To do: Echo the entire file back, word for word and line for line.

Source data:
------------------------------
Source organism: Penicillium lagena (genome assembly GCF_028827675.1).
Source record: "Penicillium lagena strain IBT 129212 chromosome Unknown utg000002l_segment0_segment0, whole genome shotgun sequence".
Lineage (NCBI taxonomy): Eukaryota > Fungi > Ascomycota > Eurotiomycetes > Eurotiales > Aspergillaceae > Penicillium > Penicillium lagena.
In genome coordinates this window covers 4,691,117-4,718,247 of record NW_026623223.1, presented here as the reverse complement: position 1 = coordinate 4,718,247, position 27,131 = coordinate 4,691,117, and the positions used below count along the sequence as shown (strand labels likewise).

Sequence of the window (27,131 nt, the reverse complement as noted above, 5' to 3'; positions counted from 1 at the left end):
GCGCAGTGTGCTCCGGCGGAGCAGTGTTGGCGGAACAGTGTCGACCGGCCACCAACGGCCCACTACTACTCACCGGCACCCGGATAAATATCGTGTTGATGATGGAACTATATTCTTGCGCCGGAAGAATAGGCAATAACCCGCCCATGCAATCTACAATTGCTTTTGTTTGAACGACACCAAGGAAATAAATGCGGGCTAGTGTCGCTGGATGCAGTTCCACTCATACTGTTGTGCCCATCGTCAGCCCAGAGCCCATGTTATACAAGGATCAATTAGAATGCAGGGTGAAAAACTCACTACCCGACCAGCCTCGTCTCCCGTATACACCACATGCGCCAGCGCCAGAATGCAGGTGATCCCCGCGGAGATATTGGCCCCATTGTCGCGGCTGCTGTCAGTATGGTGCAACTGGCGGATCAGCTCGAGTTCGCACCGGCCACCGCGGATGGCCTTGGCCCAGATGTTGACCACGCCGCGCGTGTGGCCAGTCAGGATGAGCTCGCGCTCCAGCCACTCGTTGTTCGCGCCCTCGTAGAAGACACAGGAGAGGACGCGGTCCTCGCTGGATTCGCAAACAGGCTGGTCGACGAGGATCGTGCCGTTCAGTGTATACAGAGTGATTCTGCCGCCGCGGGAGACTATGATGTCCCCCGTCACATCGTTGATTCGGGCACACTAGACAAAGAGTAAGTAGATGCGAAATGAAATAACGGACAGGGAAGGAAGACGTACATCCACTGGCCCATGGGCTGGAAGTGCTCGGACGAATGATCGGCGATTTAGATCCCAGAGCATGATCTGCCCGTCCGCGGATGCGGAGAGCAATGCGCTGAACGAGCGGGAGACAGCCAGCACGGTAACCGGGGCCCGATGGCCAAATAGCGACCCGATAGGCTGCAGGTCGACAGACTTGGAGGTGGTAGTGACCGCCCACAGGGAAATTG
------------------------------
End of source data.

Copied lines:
Source organism: Penicillium lagena (genome assembly GCF_028827675.1).
Source record: "Penicillium lagena strain IBT 129212 chromosome Unknown utg000002l_segment0_segment0, whole genome shotgun sequence".
Lineage (NCBI taxonomy): Eukaryota > Fungi > Ascomycota > Eurotiomycetes > Eurotiales > Aspergillaceae > Penicillium > Penicillium lagena.
In genome coordinates this window covers 4,691,117-4,718,247 of record NW_026623223.1, presented here as the reverse complement: position 1 = coordinate 4,718,247, position 27,131 = coordinate 4,691,117, and the positions used below count along the sequence as shown (strand labels likewise).

Sequence of the window (27,131 nt, the reverse complement as noted above, 5' to 3'; positions counted from 1 at the left end):
GCGCAGTGTGCTCCGGCGGAGCAGTGTTGGCGGAACAGTGTCGACCGGCCACCAACGGCCCACTACTACTCACCGGCACCCGGATAAATATCGTGTTGATGATGGAACTATATTCTTGCGCCGGAAGAATAGGCAATAACCCGCCCATGCAATCTACAATTGCTTTTGTTTGAACGACACCAAGGAAATAAATGCGGGCTAGTGTCGCTGGATGCAGTTCCACTCATACTGTTGTGCCCATCGTCAGCCCAGAGCCCATGTTATACAAGGATCAATTAGAATGCAGGGTGAAAAACTCACTACCCGACCAGCCTCGTCTCCCGTATACACCACATGCGCCAGCGCCAGAATGCAGGTGATCCCCGCGGAGATATTGGCCCCATTGTCGCGGCTGCTGTCAGTATGGTGCAACTGGCGGATCAGCTCGAGTTCGCACCGGCCACCGCGGATGGCCTTGGCCCAGATGTTGACCACGCCGCGCGTGTGGCCAGTCAGGATGAGCTCGCGCTCCAGCCACTCGTTGTTCGCGCCCTCGTAGAAGACACAGGAGAGGACGCGGTCCTCGCTGGATTCGCAAACAGGCTGGTCGACGAGGATCGTGCCGTTCAGTGTATACAGAGTGATTCTGCCGCCGCGGGAGACTATGATGTCCCCCGTCACATCGTTGATTCGGGCACACTAGACAAAGAGTAAGTAGATGCGAAATGAAATAACGGACAGGGAAGGAAGACGTACATCCACTGGCCCATGGGCTGGAAGTGCTCGGACGAATGATCGGCGATTTAGATCCCAGAGCATGATCTGCCCGTCCGCGGATGCGGAGAGCAATGCGCTGAACGAGCGGGAGACAGCCAGCACGGTAACCGGGGCCCGATGGCCAAATAGCGACCCGATAGGCTGCAGGTCGACAGACTTGGAGGTGGTAGTGACCGCCCACAGGGAAATTG